ITIL® & Consumerization

ITIL® describes the best practices, fancy processes, neat functions etc. But have you ever been wondering why do we actually run the IT Service Management? To our customers of course, you might say. And you’re right! But then again..

..who are the customers?

ITIL defines the following:

a Customer is someone who buys IT services

a Customer of an IT service provider is the person or group who defines and agrees the service level targets.

(Link)

 

But there’s more than that.

 

Let’s say you are a CIO of a worldwide multi-billion dollar company, which produces machinery, tools & equipment to the oil industry. Now, you want to get to know your customer better in order to be able to serve them better – and perhaps to gain some more revenue? Now, is your customer

  • the business department of your company?
  • a buyer or maybe a CEO of your customer company (i.e. oil pumping corporation) – or something in between the two?
  • someone at a customer’s customer company (i.e. crude oil refinery company)?
  • an average-Joe/Mary who fills the tank of his/her car and thus consumes the oil that’s drilled by using the equipment your company has produced, thanks to the ICT-systems your department is responsible of?

Think about this for just a second and then compare your opinion with the definitions of ITIL. What’s the outcome?

 

I was talking to my colleague the other day and she was addressing this dilemma. But why would this be important? ITIL was never meant to be the holy book for consumers but the Information Technology Infrastructure Library.

Manufacturing different kind of gadgets and devices, producing whatever services to various organizations, managing supply chains and all that stuff has become more and more transparent in this modern era of consumerization.

Take any Fortune Global 500 company and discuss with their IT department. My claim is that you won’t find any company on that list where the IT department would merely be serving the business operations without giving a thought to the end customer, or customer’s customer.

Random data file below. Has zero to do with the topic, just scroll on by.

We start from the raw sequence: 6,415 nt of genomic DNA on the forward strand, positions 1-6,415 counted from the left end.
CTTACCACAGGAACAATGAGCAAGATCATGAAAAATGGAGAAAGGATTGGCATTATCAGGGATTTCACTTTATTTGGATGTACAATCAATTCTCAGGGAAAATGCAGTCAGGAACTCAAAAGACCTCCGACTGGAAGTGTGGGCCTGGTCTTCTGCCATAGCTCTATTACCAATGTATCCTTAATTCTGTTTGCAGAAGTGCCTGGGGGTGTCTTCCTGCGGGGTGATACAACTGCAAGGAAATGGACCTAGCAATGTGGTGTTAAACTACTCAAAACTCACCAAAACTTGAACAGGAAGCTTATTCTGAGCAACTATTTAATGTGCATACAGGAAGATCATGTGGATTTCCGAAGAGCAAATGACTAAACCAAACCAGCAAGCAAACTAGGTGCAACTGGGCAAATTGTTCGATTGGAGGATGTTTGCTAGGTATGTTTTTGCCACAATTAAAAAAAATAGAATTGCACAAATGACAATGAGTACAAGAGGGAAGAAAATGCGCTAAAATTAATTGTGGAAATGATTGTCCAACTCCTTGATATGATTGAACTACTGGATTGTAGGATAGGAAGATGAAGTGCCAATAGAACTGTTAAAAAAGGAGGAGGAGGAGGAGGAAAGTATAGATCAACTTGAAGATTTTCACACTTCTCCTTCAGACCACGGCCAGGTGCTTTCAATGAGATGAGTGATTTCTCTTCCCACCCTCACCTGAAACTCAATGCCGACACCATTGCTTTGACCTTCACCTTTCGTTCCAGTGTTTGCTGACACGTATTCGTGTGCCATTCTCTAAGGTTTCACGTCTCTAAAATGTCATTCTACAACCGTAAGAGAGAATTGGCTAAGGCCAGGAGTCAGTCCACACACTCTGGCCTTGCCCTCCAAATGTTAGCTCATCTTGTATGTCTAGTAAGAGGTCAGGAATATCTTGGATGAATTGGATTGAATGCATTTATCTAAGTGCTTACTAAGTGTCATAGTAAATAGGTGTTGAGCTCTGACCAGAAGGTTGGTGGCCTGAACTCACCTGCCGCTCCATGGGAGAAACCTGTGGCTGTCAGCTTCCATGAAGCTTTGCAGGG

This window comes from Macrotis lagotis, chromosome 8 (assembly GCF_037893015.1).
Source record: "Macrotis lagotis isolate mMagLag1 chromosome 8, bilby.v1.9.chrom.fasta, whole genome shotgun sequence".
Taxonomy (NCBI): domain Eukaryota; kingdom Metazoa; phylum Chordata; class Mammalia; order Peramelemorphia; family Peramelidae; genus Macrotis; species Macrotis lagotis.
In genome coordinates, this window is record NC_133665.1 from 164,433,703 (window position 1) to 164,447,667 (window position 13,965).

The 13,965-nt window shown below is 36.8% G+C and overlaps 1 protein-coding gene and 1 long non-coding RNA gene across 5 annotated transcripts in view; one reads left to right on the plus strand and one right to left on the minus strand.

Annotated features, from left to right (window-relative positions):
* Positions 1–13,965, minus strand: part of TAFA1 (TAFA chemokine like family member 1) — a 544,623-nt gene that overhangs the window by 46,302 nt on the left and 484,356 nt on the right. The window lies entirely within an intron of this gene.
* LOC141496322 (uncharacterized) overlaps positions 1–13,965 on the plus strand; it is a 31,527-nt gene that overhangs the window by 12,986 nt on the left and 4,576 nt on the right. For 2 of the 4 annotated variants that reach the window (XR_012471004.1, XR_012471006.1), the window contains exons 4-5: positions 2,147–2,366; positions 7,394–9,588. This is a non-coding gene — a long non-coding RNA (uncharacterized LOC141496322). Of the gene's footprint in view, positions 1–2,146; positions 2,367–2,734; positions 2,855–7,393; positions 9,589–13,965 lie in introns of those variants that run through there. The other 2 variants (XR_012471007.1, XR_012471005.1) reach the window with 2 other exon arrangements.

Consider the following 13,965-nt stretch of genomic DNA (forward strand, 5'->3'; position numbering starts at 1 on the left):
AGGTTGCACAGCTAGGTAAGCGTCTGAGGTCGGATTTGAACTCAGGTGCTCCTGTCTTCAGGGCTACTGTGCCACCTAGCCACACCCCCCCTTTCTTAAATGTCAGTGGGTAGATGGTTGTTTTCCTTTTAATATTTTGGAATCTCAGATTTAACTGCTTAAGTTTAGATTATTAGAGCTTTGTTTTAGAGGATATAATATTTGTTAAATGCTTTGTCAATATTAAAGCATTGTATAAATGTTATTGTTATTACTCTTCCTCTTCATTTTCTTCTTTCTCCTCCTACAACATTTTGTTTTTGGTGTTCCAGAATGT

The IT department must provide value to the business and continually keep looking for the combination of A-1 and cost-effective solutions. Knowing and understanding the customer’s (and end customers’) domain is essential in that endeavor. Let’s turn the idea upside down: if you don’t know your industry, your customers, the common legal statuses etc., how are you going to be able to provide excellent ICT-services to the business?

My claim is that you won’t find any company on that list where the IT department would merely be serving the business operations without giving a thought to the end customer, or customer’s customer.

So even though the ITIL is not going to be competing with the most popular paperbacks in the iBookstore any time soon, I wouldn’t be too surprised if the ITIL would face the need to somehow take consumerization into account in a foreseeable future. Whether we like it or not, consumerization as a phenomenon is here, and it’s changing the rules for its part.

Now, if you still remember what you thought about who was the customer in the example, you see what I mean. ITIL has not much to do with the consumers. Yet.

ITIL® is a Registered Trade Mark of AXELOS Limited.

Leave a Reply

Your email address will not be published. Required fields are marked *